Quarr Abbey

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1912-rebuilt Quarr Abbey

Quarr Abbey (French: Abbaye Notre-Dame de Quarr) (grid reference SZ562927) is a monastery between the villages of Binstead and Fishbourne on the Isle of Wight in southern England. The name is pronounced as "Kor" (rhyming with "for"). It belongs to the Catholic Order of St Benedict. The grade 1 listed monastic buildings and church, completed in 1912, are considered some of the most important twentieth-century religious structures in the United Kingdom; Sir Nikolaus Pevsner described the Abbey as "among the most daring and successful church buildings of the early 20th century in England".[citation needed] They were constructed from Belgian brick in a style combining French, Byzantine and Moorish architectural elements. In the vicinity are a few remains of the original twelfth-century abbey. A community of fewer than a dozen monks maintains the monastery's regular life and the attached farm. As of 2013, the community provides two-month internships for young men.[1]

History[edit]

Former Quarr Abbey House, c. 1910

Cistercian monastery[edit]

"The Remains of Quarr Abbey on the Isle of Wight, Hants. The Property of John Fleming Esq." Engraving by Richard Godfrey of Long Acre, c.1780. Published in Worsley, Sir Richard, History of the Isle of Wight, London 1781

Quarr Abbey was part of the Cistercian Order and was founded in 1132 by Baldwin de Redvers, 1st Earl of Devon, fourth Lord of the Isle of Wight. The founder was buried in the Abbey in 1155 and his remains, along with those of a royal princess, Cecily of York (d. 1507), second daughter of King Edward IV of England and godmother of Henry VIII, still lie on the site of the mediaeval monastery, as do other important personages. Arreton Manor was part of the abbey from the 12th century until 1525.

The name Quarr comes from 'quarry', because there used to be a stone quarry in the neighbourhood. The original title of the monastery was the Abbey of our Lady of the Quarry. Stone from the quarry was used in the Middle Ages for both ecclesiastical and military buildings, for example for parts of the Tower of London.

This site became a valuable and productive property. Because of this, it was the tradition for the abbot to be appointed warden or lord of the island. The prevalence of piracy in the area led to the granting in 1340 of special permission to fortify the area against attack. A stone wall, sea gate and portcullis were constructed. The ruins of these defences are still visible.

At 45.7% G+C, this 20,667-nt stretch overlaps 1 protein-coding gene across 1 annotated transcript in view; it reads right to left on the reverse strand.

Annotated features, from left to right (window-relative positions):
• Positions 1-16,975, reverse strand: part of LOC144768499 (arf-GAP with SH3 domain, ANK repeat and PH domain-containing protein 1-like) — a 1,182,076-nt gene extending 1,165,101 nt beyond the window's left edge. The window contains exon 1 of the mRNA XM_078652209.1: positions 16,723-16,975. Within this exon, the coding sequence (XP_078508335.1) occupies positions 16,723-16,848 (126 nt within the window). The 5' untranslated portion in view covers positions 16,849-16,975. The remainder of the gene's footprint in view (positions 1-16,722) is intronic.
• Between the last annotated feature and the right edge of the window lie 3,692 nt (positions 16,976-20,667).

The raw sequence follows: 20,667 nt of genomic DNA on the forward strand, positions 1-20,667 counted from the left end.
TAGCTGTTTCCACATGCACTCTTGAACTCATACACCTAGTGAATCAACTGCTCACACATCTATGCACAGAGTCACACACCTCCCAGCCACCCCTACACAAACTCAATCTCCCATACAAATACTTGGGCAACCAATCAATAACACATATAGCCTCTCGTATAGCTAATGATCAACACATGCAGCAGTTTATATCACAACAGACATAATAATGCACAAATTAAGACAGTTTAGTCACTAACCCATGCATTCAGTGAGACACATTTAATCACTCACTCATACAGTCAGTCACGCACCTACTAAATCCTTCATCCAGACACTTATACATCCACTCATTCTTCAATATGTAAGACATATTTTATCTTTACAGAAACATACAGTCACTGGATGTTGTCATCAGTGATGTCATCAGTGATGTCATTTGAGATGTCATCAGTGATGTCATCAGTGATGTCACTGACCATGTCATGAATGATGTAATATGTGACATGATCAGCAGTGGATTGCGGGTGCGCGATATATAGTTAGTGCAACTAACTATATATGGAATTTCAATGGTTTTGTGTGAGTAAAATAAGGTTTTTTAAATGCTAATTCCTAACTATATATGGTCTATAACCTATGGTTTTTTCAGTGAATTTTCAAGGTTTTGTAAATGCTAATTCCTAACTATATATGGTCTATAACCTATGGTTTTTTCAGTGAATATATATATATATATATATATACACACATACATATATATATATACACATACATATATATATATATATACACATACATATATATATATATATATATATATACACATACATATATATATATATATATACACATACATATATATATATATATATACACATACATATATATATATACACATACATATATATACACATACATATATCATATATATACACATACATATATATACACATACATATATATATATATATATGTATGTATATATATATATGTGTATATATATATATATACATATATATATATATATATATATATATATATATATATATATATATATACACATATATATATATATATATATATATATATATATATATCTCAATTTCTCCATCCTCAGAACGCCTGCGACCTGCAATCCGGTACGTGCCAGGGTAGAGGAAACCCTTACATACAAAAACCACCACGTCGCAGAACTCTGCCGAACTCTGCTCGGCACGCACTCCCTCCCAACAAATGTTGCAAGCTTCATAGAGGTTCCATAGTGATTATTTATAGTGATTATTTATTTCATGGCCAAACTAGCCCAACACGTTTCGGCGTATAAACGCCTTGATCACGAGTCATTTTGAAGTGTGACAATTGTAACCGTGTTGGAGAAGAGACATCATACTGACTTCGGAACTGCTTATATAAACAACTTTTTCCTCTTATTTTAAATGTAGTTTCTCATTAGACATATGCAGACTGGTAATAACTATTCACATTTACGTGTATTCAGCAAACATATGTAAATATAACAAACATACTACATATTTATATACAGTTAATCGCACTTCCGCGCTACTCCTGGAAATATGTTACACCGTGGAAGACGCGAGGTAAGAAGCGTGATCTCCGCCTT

Secular ownership[edit]

After the Dissolution of the Monasteries in 1536, the land was acquired by a Southampton merchant, George Mills who demolished most of the abbey. Its stone was used for fortifications at the nearby towns of Cowes and Yarmouth. One of the three abbey bells is preserved in the belfry of the nearby Anglican parish church, originally built by the monks of Quarr Abbey for their lay dependants. Salvaged stone was also used to build Quarr Abbey House.[2]

Modern abbey[edit]

Exile of Solesmes[edit]

A nineteenth-century French law banned religious orders except by special dispensation, though its application varied with changes of government. As a precaution, Abbot Paul Delatte (1848–1937) of the Benedictine Solesmes Abbey had sent a monk to England to look for a house to shelter the community. A crisis came in 1880, when congregations were ordered to apply for authorisation within three months. Although this was at first brutally enforced against men's communities, protests resulted in gradual abandonment of the measures. Congregations were reconstituted. On 1 July 1901, however, tolerance towards religious communities came to an end with the passing of a new law.

The founder of Solesmes, Prosper Guéranger, had originally thought of England as a possible place of refuge should the community have to go into exile. Moreover, since 1896, at the invitation of the former Empress Eugénie, the Solesmes Benedictines had taken over as a priory the former Premonstratensian house of Farnborough Abbey, which sheltered the tomb of Napoleon III.

In this new emergency, several places were considered as a possible refuge. Farnborough was far too small. Other possibilities included the ancient Battle Abbey near Hastings on the Kent coast of England. The Solesmes monks were in urgent need of a home, but the transactions at Battle Abbey would have been lengthy and the expense beyond their limited means.[citation needed]